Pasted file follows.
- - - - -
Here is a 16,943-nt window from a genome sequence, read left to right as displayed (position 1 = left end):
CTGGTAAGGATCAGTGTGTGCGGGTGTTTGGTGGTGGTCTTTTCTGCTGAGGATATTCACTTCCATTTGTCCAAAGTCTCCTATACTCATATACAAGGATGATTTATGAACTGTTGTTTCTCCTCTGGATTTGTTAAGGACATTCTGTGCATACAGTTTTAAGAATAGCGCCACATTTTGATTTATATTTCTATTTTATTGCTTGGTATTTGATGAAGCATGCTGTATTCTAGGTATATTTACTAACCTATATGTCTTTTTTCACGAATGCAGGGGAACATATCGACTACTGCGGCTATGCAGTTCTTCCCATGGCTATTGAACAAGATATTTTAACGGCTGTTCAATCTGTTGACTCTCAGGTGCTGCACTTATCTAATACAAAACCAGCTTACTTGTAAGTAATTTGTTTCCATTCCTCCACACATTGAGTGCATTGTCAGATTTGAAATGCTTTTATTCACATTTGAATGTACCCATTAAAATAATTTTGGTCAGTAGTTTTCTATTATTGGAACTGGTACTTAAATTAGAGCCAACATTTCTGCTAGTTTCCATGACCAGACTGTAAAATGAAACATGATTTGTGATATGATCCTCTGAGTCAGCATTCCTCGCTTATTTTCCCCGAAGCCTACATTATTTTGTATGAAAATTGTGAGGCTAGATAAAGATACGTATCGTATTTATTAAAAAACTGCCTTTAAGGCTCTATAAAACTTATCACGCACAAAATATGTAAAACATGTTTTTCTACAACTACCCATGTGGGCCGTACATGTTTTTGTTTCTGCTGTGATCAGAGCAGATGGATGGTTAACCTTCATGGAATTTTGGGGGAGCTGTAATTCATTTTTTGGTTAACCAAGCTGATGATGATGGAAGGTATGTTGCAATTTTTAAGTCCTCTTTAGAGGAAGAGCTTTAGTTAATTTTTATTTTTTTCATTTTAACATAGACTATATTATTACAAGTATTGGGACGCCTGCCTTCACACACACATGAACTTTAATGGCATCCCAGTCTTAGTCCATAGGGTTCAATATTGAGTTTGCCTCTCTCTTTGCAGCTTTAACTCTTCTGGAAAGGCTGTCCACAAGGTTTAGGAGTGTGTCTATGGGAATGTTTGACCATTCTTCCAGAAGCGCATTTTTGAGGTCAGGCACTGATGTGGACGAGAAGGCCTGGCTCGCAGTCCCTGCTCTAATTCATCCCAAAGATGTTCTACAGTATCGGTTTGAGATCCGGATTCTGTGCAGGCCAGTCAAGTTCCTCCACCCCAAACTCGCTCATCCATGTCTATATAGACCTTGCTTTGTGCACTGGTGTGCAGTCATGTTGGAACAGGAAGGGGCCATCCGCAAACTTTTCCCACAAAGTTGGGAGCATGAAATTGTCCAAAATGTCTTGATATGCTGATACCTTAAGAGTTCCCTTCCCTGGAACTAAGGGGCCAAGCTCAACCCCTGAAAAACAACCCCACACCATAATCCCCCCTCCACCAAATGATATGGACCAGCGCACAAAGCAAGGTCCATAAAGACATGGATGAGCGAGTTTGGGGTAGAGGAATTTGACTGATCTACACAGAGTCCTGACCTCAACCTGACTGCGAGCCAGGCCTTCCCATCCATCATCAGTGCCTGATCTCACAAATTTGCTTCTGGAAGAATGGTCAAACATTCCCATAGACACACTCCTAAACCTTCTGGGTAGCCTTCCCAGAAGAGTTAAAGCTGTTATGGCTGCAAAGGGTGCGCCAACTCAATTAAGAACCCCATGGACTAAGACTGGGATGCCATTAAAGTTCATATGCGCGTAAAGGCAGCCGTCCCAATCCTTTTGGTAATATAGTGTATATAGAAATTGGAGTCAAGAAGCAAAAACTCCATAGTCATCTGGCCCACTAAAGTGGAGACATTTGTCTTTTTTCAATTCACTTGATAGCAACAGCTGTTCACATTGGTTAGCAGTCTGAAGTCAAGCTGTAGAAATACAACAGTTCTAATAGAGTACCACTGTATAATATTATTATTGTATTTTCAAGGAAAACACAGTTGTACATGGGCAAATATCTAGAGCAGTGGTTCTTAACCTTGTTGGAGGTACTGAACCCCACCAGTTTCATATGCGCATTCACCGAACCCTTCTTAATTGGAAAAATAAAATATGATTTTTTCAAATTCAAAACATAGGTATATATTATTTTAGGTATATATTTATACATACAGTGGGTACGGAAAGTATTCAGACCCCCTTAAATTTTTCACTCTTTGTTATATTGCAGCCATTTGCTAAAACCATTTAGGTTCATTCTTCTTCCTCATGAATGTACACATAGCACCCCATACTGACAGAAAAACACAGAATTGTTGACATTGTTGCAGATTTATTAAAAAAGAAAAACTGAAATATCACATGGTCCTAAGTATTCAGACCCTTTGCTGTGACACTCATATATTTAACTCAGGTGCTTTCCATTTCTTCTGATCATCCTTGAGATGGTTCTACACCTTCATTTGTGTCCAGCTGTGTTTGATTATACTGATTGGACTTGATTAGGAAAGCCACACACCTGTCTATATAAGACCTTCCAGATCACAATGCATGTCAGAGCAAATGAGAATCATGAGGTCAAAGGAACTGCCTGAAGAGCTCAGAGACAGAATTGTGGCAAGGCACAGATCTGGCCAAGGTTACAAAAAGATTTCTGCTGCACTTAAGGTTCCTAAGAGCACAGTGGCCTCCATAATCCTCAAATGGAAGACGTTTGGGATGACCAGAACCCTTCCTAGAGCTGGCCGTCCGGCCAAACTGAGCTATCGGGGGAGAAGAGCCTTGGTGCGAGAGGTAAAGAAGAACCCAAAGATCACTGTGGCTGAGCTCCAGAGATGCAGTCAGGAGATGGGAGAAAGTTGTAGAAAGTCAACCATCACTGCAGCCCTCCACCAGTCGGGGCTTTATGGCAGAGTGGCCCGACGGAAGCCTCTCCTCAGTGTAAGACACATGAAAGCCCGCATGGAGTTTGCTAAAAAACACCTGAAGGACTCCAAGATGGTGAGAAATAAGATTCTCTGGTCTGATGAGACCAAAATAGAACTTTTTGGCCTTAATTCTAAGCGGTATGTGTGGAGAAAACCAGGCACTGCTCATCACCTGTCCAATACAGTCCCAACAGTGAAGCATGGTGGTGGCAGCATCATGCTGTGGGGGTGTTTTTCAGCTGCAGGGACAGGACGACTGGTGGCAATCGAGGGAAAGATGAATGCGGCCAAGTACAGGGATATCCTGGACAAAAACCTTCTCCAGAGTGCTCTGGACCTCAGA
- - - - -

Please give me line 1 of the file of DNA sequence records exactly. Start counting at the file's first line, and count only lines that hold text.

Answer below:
Here is a 16,943-nt window from a genome sequence, read left to right as displayed (position 1 = left end):